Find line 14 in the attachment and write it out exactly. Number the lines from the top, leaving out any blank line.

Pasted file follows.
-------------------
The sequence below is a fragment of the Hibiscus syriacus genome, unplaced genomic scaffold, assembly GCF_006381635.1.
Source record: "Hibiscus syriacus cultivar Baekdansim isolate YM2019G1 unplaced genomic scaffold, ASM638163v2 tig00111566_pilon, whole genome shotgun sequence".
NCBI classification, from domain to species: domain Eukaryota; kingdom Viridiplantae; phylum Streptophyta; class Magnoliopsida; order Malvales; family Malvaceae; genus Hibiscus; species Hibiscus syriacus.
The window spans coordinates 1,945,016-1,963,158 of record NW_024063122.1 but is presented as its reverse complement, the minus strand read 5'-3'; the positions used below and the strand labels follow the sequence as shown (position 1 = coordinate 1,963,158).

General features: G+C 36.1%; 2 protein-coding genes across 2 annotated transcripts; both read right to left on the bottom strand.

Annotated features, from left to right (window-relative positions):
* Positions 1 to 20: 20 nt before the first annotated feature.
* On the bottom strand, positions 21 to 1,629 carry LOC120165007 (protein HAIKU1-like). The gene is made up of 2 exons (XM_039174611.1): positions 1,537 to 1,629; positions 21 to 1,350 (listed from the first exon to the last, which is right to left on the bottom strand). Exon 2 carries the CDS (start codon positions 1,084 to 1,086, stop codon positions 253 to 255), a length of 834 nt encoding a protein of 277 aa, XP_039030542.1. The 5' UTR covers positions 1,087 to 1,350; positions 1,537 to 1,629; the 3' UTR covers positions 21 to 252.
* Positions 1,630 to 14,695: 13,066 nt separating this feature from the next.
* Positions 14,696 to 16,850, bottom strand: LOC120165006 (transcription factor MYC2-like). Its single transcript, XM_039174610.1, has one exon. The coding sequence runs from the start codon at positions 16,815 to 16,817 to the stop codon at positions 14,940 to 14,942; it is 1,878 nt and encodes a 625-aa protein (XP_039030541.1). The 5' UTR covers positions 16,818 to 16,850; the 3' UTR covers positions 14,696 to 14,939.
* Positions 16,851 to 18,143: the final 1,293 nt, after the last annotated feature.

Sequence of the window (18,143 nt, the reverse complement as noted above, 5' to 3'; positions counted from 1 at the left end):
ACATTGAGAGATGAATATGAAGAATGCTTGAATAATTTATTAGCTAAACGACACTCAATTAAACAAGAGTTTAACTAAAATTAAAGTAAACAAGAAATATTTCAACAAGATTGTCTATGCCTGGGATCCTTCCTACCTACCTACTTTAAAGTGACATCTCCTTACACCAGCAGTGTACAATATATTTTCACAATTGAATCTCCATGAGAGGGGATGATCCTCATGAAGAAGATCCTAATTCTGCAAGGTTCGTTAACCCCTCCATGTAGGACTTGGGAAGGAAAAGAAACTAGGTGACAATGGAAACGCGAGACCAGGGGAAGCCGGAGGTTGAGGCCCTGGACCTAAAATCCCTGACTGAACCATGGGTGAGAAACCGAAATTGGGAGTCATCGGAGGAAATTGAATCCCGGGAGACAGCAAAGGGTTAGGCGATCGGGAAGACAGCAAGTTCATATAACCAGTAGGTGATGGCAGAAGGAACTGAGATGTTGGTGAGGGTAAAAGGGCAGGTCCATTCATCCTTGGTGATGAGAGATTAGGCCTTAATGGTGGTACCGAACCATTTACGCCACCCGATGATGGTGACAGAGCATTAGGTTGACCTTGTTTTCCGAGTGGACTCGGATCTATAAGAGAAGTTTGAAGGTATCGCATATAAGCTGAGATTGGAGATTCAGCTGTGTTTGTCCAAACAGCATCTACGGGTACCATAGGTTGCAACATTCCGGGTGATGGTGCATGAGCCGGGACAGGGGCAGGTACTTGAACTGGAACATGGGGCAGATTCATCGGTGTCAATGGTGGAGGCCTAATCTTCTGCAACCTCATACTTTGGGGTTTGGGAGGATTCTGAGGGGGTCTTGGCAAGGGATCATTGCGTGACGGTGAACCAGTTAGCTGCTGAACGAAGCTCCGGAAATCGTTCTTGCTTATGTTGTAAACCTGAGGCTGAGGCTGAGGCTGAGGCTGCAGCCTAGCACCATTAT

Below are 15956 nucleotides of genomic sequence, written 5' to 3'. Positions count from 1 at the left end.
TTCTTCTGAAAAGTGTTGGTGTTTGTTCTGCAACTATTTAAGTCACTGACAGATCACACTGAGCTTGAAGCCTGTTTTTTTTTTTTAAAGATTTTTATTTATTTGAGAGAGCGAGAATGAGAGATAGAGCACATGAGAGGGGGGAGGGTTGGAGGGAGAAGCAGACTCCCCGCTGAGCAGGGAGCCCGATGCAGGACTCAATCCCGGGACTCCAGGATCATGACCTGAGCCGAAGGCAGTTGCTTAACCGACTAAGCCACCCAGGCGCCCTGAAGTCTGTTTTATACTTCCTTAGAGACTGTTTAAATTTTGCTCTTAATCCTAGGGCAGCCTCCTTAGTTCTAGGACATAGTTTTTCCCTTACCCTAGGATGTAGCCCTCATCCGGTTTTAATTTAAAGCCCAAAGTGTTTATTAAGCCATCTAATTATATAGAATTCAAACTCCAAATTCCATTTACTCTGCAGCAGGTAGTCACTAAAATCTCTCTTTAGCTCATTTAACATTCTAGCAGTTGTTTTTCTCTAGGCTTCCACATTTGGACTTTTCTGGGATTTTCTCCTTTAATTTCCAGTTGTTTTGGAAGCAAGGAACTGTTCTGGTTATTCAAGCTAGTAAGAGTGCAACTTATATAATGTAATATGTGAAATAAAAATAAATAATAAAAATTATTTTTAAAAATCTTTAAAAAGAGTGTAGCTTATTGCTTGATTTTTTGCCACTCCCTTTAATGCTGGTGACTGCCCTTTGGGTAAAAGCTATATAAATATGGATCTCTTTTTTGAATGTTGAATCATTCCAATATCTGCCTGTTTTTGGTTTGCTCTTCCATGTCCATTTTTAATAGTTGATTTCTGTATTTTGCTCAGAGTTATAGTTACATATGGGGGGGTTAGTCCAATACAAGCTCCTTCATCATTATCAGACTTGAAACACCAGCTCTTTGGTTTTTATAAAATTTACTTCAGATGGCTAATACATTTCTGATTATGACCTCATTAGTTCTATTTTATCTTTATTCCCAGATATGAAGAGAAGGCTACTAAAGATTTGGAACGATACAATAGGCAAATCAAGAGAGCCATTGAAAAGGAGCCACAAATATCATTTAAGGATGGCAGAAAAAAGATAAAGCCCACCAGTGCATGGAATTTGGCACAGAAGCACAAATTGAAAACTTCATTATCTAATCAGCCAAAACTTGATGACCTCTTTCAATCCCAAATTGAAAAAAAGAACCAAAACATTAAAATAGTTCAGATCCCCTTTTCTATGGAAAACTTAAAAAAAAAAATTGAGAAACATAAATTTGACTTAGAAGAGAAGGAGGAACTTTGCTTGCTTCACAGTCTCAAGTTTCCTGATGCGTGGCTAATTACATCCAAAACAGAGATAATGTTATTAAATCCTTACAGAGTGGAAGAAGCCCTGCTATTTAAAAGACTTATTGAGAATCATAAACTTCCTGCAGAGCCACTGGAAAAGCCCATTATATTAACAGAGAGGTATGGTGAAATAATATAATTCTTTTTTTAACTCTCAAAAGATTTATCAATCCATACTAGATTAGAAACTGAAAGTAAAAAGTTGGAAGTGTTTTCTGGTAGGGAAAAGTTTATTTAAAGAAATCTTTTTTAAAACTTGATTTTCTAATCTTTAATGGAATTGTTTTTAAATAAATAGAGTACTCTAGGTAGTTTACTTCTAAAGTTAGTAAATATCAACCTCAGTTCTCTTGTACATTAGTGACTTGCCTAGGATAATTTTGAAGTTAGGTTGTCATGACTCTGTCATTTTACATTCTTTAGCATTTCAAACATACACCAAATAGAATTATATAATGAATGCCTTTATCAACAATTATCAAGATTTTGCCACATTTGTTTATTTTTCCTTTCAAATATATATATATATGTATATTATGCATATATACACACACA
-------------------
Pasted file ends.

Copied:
Below are 15956 nucleotides of genomic sequence, written 5' to 3'. Positions count from 1 at the left end.